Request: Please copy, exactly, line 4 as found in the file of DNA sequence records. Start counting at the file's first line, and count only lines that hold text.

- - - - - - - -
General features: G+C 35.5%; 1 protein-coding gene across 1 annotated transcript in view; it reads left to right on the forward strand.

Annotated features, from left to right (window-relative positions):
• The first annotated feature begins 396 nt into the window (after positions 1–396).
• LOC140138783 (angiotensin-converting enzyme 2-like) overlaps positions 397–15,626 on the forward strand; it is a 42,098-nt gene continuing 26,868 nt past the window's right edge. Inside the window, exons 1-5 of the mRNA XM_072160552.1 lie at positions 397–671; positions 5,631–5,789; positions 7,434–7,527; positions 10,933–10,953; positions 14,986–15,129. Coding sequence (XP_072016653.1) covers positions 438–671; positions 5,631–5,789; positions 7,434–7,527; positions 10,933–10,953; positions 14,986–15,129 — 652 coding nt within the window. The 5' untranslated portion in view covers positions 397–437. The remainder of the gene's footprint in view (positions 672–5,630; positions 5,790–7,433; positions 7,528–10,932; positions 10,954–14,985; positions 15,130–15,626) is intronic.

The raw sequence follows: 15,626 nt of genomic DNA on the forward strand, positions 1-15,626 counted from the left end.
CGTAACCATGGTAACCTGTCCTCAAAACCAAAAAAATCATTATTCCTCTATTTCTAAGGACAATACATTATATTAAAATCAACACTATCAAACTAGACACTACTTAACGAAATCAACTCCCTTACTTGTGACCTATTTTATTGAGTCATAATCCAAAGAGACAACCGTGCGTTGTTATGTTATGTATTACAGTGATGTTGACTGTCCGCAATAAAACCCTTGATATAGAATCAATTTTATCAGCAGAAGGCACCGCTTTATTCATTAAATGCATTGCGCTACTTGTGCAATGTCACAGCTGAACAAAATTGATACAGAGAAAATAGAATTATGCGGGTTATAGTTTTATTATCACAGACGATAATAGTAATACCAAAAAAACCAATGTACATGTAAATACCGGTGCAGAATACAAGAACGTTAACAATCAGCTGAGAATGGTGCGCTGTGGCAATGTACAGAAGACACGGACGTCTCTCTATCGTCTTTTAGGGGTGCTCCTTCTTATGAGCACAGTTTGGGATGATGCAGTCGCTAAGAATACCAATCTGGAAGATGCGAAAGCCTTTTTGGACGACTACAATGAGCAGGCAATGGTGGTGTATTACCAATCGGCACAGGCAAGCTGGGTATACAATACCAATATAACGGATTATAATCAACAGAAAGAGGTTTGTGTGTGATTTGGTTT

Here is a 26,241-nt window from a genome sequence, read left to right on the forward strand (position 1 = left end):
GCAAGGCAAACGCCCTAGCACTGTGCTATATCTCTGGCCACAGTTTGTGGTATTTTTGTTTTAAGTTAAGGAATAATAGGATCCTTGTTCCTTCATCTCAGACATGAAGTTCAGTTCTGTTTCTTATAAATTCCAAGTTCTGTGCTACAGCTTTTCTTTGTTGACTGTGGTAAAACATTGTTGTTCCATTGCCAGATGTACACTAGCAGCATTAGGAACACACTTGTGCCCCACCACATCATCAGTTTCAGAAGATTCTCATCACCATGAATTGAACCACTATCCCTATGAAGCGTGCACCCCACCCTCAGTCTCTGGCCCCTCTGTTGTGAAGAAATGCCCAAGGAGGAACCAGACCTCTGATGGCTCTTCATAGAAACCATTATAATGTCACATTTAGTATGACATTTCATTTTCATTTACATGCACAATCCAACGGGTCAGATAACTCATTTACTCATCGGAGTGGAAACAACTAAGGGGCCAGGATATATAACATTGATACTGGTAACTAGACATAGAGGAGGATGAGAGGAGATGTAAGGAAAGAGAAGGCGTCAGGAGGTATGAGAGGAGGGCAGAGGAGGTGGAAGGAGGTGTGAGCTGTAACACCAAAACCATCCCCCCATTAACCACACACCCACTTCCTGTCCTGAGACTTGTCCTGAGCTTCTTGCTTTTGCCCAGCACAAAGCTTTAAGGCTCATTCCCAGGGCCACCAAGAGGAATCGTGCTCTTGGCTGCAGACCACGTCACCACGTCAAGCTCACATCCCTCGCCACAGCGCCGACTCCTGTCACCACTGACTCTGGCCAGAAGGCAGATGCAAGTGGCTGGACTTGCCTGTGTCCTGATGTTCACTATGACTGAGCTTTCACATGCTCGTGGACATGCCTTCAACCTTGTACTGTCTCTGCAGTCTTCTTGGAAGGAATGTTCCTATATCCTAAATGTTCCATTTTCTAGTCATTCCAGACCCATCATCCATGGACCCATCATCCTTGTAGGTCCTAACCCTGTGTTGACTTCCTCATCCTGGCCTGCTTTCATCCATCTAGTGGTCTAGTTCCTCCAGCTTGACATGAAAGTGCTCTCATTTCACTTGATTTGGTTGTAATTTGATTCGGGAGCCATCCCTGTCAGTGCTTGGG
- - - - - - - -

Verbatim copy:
• LOC140138783 (angiotensin-converting enzyme 2-like) overlaps positions 397–15,626 on the forward strand; it is a 42,098-nt gene continuing 26,868 nt past the window's right edge. Inside the window, exons 1-5 of the mRNA XM_072160552.1 lie at positions 397–671; positions 5,631–5,789; positions 7,434–7,527; positions 10,933–10,953; positions 14,986–15,129. Coding sequence (XP_072016653.1) covers positions 438–671; positions 5,631–5,789; positions 7,434–7,527; positions 10,933–10,953; positions 14,986–15,129 — 652 coding nt within the window. The 5' untranslated portion in view covers positions 397–437. The remainder of the gene's footprint in view (positions 672–5,630; positions 5,790–7,433; positions 7,528–10,932; positions 10,954–14,985; positions 15,130–15,626) is intronic.